Microsoft has finally embraced Linux -- with a bit of passion. Jack Wallen reports why he believes the makers of Windows have finally come around to sidling up to the open-source platform.
There is one sentence that I swore I'd never write.
Microsoft loves Linux.
That's right. During a webcast, new CEO Satya Nadella stood next to an image that said "Microsoft [heart symbol] Linux." Understand, the presentation was all about Azure and the new services it has added to the system. Included with those new services were Linux-based systems (such as the Cloudera Hadoop package and the CoreOS Linux distribution) -- so, it's not like Microsoft is all of a sudden embracing Linux as a desktop OS.
Yet... sort of.
I believe Microsoft is finally gazing into the same crystal ball as everyone else has been and is seeing that "platform" is on the verge of complete irrelevancy. This isn't 1999, where platform was King, and the King had a name -- Windows. This is 2015, and the crow now rests squarely on the network -- the cloud. And to make the cloud work, really work, the platform must become transparent. Otherwise, you suffer from lock-in, and that will be your death knell.
Numbers don't lie. The majority of users get their content via mobile devices, like smartphones and tablets. As of a year ago, mobile use has exceeded desktop usage. That means the browsers and devices accessing servers, content, and SaaS are no longer tied to a desktop platform. That also means juggernauts like Microsoft have to completely reinvent the way they think and do business -- otherwise, they'll go the way of the desktop.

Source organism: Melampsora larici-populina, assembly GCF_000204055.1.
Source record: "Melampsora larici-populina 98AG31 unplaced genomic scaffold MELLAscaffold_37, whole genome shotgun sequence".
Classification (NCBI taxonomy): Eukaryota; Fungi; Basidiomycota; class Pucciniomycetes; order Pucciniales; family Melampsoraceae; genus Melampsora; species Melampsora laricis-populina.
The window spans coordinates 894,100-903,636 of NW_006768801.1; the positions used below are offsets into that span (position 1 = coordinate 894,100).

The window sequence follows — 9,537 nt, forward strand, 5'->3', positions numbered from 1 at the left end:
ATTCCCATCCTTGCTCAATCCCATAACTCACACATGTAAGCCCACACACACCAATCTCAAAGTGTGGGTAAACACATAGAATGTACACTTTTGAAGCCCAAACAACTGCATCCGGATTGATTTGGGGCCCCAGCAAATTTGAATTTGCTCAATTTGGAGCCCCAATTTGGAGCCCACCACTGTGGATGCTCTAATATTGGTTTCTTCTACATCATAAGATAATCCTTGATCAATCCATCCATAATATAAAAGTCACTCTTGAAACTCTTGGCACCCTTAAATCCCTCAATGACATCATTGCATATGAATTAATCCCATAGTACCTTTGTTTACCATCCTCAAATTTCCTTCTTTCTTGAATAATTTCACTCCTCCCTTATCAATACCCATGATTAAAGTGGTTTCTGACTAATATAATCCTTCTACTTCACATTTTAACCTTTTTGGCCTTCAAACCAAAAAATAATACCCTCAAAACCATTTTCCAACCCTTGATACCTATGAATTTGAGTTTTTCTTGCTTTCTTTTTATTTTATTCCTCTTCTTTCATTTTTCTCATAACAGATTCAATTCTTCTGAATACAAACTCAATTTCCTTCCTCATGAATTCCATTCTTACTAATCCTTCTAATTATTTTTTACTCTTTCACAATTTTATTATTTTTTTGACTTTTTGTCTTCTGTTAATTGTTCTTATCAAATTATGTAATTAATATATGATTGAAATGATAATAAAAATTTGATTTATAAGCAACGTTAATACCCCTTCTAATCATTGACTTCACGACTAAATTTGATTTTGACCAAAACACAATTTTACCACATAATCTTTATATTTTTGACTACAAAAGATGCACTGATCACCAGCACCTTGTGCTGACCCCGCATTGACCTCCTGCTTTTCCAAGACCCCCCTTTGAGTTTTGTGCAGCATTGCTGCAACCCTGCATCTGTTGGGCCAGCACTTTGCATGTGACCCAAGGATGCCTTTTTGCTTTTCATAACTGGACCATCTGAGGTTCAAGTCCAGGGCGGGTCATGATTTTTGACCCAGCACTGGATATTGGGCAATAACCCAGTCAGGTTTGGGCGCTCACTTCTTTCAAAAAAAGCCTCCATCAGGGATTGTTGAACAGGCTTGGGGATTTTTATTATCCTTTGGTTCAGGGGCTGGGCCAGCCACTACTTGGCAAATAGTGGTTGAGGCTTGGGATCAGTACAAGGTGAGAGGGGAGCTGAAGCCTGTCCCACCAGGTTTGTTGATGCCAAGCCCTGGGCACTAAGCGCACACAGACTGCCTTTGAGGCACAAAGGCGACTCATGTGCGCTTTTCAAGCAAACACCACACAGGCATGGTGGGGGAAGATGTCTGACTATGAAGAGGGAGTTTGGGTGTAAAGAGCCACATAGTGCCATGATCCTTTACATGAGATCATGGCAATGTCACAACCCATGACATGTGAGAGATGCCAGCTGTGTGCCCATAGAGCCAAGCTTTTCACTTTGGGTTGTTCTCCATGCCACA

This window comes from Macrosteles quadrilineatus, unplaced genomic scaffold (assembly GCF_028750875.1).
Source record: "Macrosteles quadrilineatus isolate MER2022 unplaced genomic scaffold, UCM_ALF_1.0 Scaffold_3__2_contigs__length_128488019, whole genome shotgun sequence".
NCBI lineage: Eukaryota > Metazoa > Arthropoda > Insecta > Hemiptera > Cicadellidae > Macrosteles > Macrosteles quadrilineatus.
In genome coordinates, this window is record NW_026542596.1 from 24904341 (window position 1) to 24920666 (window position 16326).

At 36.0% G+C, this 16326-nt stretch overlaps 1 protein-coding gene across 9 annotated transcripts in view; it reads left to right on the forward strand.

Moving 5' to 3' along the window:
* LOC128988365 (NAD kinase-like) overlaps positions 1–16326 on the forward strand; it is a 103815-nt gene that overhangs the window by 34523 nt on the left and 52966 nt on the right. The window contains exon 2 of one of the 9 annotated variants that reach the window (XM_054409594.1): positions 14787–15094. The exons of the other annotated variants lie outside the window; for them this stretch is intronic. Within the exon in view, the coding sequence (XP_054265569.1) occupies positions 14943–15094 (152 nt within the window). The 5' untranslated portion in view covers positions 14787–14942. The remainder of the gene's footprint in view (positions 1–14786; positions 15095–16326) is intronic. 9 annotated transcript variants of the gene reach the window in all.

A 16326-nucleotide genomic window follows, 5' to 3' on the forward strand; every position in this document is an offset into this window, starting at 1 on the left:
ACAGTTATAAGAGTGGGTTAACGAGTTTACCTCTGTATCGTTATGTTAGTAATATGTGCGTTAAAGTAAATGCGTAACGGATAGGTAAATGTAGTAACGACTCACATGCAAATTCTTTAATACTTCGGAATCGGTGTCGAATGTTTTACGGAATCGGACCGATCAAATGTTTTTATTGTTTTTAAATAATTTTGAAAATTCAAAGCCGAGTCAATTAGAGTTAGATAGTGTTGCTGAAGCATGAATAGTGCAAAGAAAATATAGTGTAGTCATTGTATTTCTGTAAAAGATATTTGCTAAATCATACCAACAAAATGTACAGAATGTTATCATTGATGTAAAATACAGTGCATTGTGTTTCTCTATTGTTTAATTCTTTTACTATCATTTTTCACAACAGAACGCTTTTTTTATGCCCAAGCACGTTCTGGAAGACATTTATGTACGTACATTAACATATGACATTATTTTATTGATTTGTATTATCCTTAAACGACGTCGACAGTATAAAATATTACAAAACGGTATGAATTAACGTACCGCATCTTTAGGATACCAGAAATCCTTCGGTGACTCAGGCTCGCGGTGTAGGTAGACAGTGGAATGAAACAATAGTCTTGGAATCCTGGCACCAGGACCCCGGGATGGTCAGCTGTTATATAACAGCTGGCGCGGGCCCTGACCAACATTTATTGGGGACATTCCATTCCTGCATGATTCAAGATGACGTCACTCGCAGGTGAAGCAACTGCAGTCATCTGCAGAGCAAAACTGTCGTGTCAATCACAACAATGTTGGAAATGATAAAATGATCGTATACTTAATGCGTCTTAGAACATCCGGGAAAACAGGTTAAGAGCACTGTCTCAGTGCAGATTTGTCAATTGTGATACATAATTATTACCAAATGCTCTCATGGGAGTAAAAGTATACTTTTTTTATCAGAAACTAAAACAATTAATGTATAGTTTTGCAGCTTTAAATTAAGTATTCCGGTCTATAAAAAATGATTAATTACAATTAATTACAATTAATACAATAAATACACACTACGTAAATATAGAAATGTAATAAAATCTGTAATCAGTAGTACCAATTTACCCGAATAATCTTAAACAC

I'm constantly taken aback when people contact me about my author website and say, "Something's wrong with your page. It doesn't look right!" I open Chrome, and it looks fine. And then ... I remember ... they are most likely viewing the site with their phone.
Rethink. Retool. Refine.
That is why Microsoft has found itself in a position of having to "love Linux." Microsoft needs Linux to achieve transparency for today's market and user base. Without Linux, Microsoft's Azure platform is not nearly as flexible as today's tech landscape requires. Microsoft knows this, and that's why it currently offers five Linux servers on Azure (CentOS, Ubuntu, CoreOS, OpenSuSE, and Oracle Linux). The one major Linux server missing is Red Hat, but I'm certain Microsoft will eventually open its arms and heart to one of the most powerful enterprise Linux distributions on the planet.
But let's face it, the real competition Microsoft faces today is Google and Amazon -- cloud services, not platforms (that game is done, over, kaput). And to be competitive in the cloud, Microsoft can't, in any way, go it alone.
How times have changed.
To that end, Microsoft will find itself in a love fest with Linux this year. They will become best of friends, snap selfies together, and post on one another's Facebook wall. Even once Windows 10 is released, this won't change. I firmly believe that Microsoft has finally come to grips with the idea that the desktop is no longer the be-all end-all to their bottom line. Azure brings in roughly $5 billion in annual revenue for Microsoft -- all the while sidling up to that which their one-time CEO called "a cancer." Remove Linux from the picture, and that $5 billion in annual revenue shrinks drastically.
Fiction and reality have finally merged. Microsoft and Linux are sharing a spotlight that no one ever thought the penguin could possibly enjoy, all because the platform has become secondary to the new King -- software and service.
Do you think this trend will continue? Will Microsoft and Linux remain best friends -- or is Microsoft merely biding its time in hopes the platform becomes relevant once again? Let us know your thoughts in the discussion thread below.